and is typically 100 to 1000 times more efficient at returning light
than a white target. A relatively low-powered strobe located at the
camera lens is used to illuminate the targets, and makes exposure
of the targets independent of the ambient light level. This means
the object can be photographed in bright light or total darkness,
and the target exposure will be the same.
Furthermore, the strobe power
is low enough that the strobe does not normally significantly illuminate
the object. Thus, the target and object exposure are largely independent
with target exposure provided by the strobe, and object exposure provided
by the ambient light. By setting the shutter exposure time appropriately
you can expose the object to whatever level you desire. You can make
a normal exposure, but usually you will want to underexpose the object
significantly to make the target measurement easier and more reliable.
Then, you can use the enhancement features available in V-STARS to
enhance the object.
What size should the targets
be? Can I use different size targets on the same measurement?
The target size depends on the distance from the camera to the
object. A rough rule of thumb is to use a target 2 millimeter (0.040")
in diameter for every meter of object size. For example, you should
use a 6 mm diameter target for a 3 meter object. If necessary, you
can use smaller target sizes by increasing the strobe power. For best
results, we recommend you try to use the same size targets on a measurement
whenever possible. However, target sizes which vary by up to 2 to
1 in size are usually acceptable. See Target Sizes for more information.
How obliquely can I view
Although retro-reflective targets have several advantages over conventional
targets (see question above) they tend to lose their special reflective
properties when viewed too obliquely and become dim and unmeasurable.
The targets shouldn't be viewed from more than 60 to 65° off-axis
for the best results. See Target Angle for more details.
Do I need to provide special
lighting for the system? Do I have to consider the lighting during
The strobe system provided with V-STARS is all that is needed to illuminate
the targets, and the target exposure is independent of the ambient
light. However, you should set the shutter time to underexpose the
background. This makes the targets easier to find and measure. See
Background Exposure for information on how to expose the background.
Do I need to know the camera
location when I take a picture? How steady must the camera be when
taking a picture?
You don't have to know where the camera is since V-STARS figures out
where the camera is located automatically using GSI's AutoStart procedure.
With AutoStart, the operator only has to measure four known points
(which can't be collinear) on the image and V-STARS will figure out
where the camera is. If you don't have good coordinates for any points
on the object (a first time measurement, for example) you can use
our AutoBar to get the camera location.
Since the targets are illuminated
by a nearly instantaneous flash from the strobe, the camera doesn't
have to be steady. This is one of the greatest advantages of photogrammetry
over other large-volume, high-accuracy measurement technologies. The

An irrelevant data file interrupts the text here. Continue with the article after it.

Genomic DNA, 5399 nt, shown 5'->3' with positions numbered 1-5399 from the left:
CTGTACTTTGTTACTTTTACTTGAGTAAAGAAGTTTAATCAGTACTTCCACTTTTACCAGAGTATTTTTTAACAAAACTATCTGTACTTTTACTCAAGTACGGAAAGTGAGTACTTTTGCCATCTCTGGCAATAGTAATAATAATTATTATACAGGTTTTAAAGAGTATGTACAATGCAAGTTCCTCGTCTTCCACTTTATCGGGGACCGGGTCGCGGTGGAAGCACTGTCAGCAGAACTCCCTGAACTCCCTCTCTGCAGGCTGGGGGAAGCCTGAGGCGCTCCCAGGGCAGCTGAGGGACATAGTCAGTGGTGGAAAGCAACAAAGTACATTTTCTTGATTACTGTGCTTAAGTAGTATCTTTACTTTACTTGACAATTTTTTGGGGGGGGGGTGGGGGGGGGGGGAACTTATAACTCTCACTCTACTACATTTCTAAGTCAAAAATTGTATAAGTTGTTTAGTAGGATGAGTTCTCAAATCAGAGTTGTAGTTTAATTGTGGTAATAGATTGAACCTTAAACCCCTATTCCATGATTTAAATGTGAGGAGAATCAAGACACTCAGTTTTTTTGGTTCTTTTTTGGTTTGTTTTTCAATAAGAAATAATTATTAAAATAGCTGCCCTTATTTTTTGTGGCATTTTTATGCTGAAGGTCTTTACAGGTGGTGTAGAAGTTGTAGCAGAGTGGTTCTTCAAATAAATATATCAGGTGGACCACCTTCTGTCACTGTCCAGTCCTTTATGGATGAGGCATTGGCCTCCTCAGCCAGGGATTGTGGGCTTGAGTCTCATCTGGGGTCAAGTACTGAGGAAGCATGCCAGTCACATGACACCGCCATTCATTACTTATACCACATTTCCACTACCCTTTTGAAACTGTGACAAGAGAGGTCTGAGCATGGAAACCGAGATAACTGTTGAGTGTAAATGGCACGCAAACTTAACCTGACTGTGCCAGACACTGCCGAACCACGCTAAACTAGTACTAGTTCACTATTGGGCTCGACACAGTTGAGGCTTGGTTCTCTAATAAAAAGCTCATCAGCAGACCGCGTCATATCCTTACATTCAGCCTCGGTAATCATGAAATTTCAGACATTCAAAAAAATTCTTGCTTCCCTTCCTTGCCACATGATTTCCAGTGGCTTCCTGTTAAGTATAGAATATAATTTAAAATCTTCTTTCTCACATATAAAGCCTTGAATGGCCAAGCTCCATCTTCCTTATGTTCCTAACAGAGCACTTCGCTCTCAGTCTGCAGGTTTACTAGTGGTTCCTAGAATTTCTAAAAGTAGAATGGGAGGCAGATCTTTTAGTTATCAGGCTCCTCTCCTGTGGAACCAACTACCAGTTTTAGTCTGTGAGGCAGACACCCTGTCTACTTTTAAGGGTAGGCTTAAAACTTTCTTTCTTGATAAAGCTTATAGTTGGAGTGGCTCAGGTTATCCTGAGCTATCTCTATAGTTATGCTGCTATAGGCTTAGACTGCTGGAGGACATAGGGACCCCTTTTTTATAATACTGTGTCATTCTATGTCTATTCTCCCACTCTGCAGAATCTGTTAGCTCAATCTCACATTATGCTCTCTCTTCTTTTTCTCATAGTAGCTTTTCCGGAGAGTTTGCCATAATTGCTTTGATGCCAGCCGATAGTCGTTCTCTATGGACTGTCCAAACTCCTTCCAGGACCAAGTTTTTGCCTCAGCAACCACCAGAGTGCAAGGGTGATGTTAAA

camera can be used on scaffolding, lifts, ladders, etc. and can be
used in environments where movement or vibration is occurring.
How far away do I have to
get from the object to measure it? Where should I locate the camera
to get a good measurement?
The distance from the camera to the object is very easy to determine.
Simply get back far enough to see the object you want to measure (or
the part of the object you want to measure if you are measuring the
object in sections). As a rule of thumb, you will need to get the
same distance back from the object as the size of the object. For
example, you will need to get about ten feet back to measure a ten
foot object. See Field of View for more details.
If you haven't done so already,
read question 1 above about factors affecting accuracy, especially
the fourth factor regarding geometry. Of course, getting good geometry
isn't the only consideration when considering where to locate the
camera for a good measurement. You must also locate the camera so
every target is ultimately seen in at least two (preferably four)
photographs with strong geometry. On objects with lots of blockage
and or complex surfaces, figuring out where to locate the cameras
to get a good measurement can be a challenge.
How can I calibrate the camera and make sure the measurement is accurate?
V-STARS normally automatically calibrates the camera as a byproduct
of the measurement in a process called self-calibration. Self-calibration
is a very powerful technique that allows the camera to be calibrated
at the time of measurement under the conditions that exist at the
time of the measurement. In order to self-calibrate the camera you
must take a minimum of six photographs if the object is essentially
flat, and a minimum of four photographs if the object isn't flat.
If self-calibration can't be used on a particular measurement, pre-calibrated
values can be used but accuracies may be somewhat lower. See Self-Calibration
for more details.
V-STARS also provides internal
estimates of accuracy for each measured point. These internal estimates
of accuracy have been extensively compared to external measures of
accuracy (repeatability, artifacts, known distances, measurements
by other systems, etc.) and have been found to be consistent and reliable.
This is important because often in everyday measurements one does
not have access to external measures of accuracy and must rely on
the internal accuracy estimate as a quality indicator.